Not only are airline passengers facing sticker shock this Memorial Day weekend, the start of the summer travel season. They are also dealing with a plethora of flight cancellations.
More than 1,200 flights were canceled as of 2 p.m. EST Saturday, according to flight tracking website FlightAware. This was followed by more than 2,300 cancellations on Friday.
Delta Air Lines suffered the most among US airlines, with more than 240 flights, or 9% of its operations, ending Saturday. Hartsfield-Jackson International Airport in Atlanta, where Delta is located and its largest hub, was hit hard by travel delays. On Saturday, 5 percent of the flights there were canceled, while 7 percent were delayed.
Delta noted in an email to the Associated Press that Saturday’s cancellation was due to bad weather and “air traffic control actions,” noting that it was trying to cancel flights at least 24 hours before this Memorial Day weekend. Used to be.
Delta announced on its website on Thursday that from July 1 to August 7, it will reduce service by about 100 daily departures, primarily in the US and parts of Latin America where Delta frequently serves.
“More than at any time in our history, various factors currently affecting our operations – weather and air traffic control, vendor staffing, planned unscheduled absences in certain work groups contributed to increased COVID case rates “In recent years, Delta has consistently failed to meet the standards set for the industry,” Delta’s Chief Customer Experience Officer Alison Osband said in a post.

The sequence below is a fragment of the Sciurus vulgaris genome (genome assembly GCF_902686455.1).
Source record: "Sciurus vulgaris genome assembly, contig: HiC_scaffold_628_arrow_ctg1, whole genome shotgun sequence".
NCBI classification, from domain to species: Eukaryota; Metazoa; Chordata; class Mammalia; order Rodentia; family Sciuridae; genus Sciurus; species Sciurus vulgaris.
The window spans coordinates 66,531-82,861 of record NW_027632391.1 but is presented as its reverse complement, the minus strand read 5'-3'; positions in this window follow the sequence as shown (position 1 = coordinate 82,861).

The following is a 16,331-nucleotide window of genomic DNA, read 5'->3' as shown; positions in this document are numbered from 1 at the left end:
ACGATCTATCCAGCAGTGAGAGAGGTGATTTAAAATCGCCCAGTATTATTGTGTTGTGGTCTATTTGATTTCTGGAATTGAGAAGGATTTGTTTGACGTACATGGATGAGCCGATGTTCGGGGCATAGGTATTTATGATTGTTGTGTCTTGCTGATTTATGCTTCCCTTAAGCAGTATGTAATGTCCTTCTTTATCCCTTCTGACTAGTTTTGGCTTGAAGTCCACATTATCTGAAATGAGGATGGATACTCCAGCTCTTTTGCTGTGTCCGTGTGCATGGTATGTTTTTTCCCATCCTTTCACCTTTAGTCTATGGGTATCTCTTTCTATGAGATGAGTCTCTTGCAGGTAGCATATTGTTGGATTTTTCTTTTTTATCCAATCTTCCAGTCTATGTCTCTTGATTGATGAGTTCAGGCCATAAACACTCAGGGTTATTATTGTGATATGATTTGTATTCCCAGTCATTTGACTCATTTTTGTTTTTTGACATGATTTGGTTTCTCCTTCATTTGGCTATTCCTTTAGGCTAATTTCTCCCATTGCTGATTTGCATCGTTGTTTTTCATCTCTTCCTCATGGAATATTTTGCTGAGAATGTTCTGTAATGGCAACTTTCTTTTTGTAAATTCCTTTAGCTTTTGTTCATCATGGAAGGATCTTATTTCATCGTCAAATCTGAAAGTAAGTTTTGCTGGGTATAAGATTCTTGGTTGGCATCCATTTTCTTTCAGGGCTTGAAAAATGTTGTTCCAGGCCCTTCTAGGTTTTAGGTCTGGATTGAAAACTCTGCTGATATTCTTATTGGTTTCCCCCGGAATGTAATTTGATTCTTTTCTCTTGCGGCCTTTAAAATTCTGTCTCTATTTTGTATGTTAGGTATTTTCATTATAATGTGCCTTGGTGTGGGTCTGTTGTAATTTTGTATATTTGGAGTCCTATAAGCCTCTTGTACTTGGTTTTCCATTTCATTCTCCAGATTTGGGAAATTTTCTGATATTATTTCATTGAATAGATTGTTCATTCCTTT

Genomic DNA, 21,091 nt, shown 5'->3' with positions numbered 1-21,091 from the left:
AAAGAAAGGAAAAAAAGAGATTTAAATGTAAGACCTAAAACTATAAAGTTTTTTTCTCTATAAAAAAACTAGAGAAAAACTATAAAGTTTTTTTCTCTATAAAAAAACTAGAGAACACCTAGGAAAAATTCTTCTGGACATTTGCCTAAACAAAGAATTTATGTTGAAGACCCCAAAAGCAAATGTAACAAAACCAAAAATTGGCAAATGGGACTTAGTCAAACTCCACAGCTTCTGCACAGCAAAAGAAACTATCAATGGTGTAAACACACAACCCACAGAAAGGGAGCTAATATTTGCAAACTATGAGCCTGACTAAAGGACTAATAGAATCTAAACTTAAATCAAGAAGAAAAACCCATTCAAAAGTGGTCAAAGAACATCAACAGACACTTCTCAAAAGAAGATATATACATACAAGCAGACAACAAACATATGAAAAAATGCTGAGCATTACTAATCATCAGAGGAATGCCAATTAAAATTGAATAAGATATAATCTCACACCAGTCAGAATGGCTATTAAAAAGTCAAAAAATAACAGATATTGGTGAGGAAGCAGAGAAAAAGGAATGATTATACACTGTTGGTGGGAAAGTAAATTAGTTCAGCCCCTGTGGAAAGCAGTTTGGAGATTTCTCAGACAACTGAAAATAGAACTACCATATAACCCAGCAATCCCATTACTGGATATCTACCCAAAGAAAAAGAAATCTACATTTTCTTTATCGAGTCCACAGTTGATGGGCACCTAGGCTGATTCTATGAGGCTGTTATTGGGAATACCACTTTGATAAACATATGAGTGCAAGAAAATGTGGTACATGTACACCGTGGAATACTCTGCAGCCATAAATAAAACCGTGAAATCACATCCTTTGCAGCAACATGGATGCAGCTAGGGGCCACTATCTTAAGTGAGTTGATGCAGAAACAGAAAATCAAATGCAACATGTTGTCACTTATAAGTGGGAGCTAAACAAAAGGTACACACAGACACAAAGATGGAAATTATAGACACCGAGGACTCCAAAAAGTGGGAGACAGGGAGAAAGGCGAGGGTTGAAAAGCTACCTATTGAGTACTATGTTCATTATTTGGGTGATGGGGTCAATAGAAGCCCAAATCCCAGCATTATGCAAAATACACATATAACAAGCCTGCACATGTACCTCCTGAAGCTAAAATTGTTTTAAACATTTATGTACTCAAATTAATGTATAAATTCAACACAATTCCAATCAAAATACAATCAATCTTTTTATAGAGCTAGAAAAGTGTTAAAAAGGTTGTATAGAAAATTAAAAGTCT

Airlines and tourist destinations are anticipating monster crowds this summer as travel restrictions are eased and the fear of contracting COVID-19 while travelling wears off pandemic fatigue.
Many forecasters believe passenger numbers will match or even exceed levels in the good-old, pre-pandemic days. However, airlines have thousands of fewer employees than in 2019, and this has at times contributed to widespread flight cancellations.
People who are booking travel only for the summer right now are experiencing sticker shock.
According to travel-data firm Hopper, domestic airline fares for the summer average more than $400 for a round trip, 24% higher than this time in 2019, and 45% higher than a year ago .